I have a deep admiration for editors. I could never be an editor. I could never be an editor. But there's a lot of people who kind of, I don't want to say trip into, but they do trip into the field of technical writing. And having an editor on the team means that you're also safeguarding because they didn't necessarily go through all the training that a professional technical writer going through university now, where there's professional technical writing classes, they might not have even had English as a major at university. Right? But they ended up in the field of writing. They tripped into it.
[00:30:37.980] – George Hayhoe
Yeah. That was, I think, a lot more common 20, 30 years ago than it is today. We're graduating quite a number of technical communicators out of the 50 or so undergraduate programs, maybe more than that now, in the US. Anyway, I stumbled into the profession myself. I was an English professor and had been trained in textual editing definitive editions of literary works, which has absolutely nothing to do with the kind of editing that I do now. But I started out editing SMEs and discovered that it was a whole lot easier rather than asking them to write a draft, to play with the software myself and write it and then pass it by them.
[00:31:55.010] – George Hayhoe
For years, I was a technical writer, and then the company said, “No, you've got to be an editor in this group.” So that's basically how I got into technical editing again. I had very few students who wanted to specialize in technical editing because it's a really tough game to get into. But not that there aren't plenty of opportunities to do that, but comparatively few students want to do that. They want to do the sexier stuff playing with—
[00:32:43.690] – Kelly Schrank
Going into UX (User Experience) because that pays more.
[00:32:46.200] – George Hayhoe
[00:32:46.880] – Kelly Schrank
Right now. I was just going to say I feel like STC is getting a flood of new… they're called new professionals now, people who are in teaching or they're in something else that are coming into tech comm. It's kind of interesting to see that. Some want to be editors, some just technical writers.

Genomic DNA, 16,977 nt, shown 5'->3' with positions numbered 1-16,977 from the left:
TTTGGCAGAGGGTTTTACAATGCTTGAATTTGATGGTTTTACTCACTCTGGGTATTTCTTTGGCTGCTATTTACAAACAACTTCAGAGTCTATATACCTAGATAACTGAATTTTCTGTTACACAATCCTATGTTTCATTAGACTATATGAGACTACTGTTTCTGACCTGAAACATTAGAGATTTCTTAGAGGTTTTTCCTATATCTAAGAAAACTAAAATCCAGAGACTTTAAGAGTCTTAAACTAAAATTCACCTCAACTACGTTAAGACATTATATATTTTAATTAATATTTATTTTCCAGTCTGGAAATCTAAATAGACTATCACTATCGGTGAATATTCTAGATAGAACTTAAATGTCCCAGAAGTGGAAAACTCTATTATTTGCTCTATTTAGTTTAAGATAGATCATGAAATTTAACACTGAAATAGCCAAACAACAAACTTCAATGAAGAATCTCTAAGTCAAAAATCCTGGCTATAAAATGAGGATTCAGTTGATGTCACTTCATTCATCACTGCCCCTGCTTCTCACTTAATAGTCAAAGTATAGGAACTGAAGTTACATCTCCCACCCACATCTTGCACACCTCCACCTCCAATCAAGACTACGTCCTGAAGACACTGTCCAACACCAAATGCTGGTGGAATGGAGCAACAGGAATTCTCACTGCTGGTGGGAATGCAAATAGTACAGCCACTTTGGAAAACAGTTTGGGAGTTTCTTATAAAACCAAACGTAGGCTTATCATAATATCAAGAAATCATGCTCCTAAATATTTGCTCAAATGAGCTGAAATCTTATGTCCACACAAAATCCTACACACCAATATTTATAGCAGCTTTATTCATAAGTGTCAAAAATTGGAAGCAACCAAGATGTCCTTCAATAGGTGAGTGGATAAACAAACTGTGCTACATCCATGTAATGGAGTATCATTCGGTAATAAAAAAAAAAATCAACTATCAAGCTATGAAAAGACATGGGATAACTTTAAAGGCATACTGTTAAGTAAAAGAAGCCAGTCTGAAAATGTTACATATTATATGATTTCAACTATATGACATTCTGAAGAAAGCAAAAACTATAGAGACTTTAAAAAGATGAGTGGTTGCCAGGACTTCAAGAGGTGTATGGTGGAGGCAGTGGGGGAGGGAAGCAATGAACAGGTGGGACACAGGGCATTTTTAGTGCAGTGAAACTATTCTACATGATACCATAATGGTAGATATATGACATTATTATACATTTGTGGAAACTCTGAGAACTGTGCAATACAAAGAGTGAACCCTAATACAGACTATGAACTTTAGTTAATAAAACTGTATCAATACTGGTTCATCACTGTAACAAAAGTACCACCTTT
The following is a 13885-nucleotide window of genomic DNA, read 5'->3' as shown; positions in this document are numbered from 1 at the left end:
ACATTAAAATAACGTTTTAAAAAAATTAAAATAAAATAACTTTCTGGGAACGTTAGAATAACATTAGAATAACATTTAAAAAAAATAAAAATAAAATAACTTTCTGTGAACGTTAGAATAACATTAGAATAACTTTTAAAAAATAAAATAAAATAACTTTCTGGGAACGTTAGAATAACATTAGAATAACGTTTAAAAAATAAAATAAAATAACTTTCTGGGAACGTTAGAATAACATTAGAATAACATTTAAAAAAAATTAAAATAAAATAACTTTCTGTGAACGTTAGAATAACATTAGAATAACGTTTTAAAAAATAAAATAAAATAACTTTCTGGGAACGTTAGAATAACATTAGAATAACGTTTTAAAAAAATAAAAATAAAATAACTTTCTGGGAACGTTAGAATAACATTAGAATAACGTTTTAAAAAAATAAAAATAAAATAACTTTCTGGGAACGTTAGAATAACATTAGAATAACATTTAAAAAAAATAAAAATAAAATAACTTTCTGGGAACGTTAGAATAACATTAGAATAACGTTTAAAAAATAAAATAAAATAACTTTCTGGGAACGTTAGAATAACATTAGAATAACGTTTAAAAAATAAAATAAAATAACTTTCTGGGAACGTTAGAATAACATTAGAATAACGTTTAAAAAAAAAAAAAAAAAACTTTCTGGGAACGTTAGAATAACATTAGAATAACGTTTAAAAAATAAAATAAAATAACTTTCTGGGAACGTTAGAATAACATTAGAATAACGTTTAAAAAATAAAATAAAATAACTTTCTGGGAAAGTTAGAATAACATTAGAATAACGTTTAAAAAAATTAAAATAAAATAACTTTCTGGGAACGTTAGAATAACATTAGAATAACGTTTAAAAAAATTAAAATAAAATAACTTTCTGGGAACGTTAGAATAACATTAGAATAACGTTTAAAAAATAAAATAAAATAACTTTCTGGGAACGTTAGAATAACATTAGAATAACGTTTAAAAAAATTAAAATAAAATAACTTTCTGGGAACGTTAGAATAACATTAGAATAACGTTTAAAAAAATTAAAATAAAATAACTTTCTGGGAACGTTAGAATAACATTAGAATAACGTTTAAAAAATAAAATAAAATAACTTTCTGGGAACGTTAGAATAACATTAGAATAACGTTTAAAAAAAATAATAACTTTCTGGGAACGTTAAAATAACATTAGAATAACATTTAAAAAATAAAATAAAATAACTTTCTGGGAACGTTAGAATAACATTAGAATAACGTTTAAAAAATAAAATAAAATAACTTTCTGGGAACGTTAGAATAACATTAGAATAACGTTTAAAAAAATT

[00:33:16.010] – Janice Summers
The field of writing, because it's so diverse, has a diverse entryway. There's not just one way into it, right? So I think that's one of the challenges, but to be an editor is different than coming into writing because being an editor, you have all of that, all of those disciplines behind you, like you have that structure and organization behind you. I think it's a little different, don't you?
[00:33:50.110] – Edna Smith
I think it is because I always find it interesting that I have some very intelligent friends who can't write a complete sentence. I find that so funny. But for me, I was reading all the time when I was younger and I was writing and journaling, so I was always paying attention to the rules, so I always wanted to know how to put something together properly.
[00:34:26.370] – Li-At Rathbun
So I used to love playing Spot the Difference, right? And I still like finding little details, right? Not to point it out because it's wrong, but just the excitement of like, oh, there it is. And some writers just want to understand the concept and just want to get it out.
[00:34:47.440] – Janice Summers
Get the idea out.
[00:34:49.630] – Li-At Rathbun
They just want to get the idea out. They don't want to spend time. They do need to follow some rules, but they want help in somebody going through and making sure that all those little spots that should be clean are clean. It comes down, I think ultimately to personality. Again, I guess that's part of the talent for it part. But some people are just a better fit for the editor role, and some people resent having to peer edit or whatever it is. Right?
[00:35:21.490] – Janice Summers
Let's talk about that. Have you ever run into a situation where you had to give hard feedback to a difficult person?
[00:35:33.410] – Liz Fraley
[00:35:36.770] – Sherri Leah Henkin
Especially on the independent side, anything from— and George alluded to talking about resumes, anything from editing resumes to someone's document that they really are connected to. I actually learned about how to give feedback. So when I have to give feedback to a writer who's got expertise, it's a good writer and they have subject matter expertise or anybody that I have to, I really try and be diplomatic. Point out what's good, use words like consider or could you consider stating it this way? Would that mean the same?
[00:36:27.810] – Sherri Leah Henkin
Because as an editor, I may not have the subject matter expertise. And if I suggest a difference, we may be changing what the whole sentence means. It may not be correct. So I find when I do it that way, it's helpful, because sometimes I'll get— I just had this in another procedure I was doing. I said, “I'm not seeing this step by step whatever was supposed to be there. Are we missing something or is this okay?” And I said it as a question. They said, “Yes, we can leave placeholder language.” Okay, it's their document.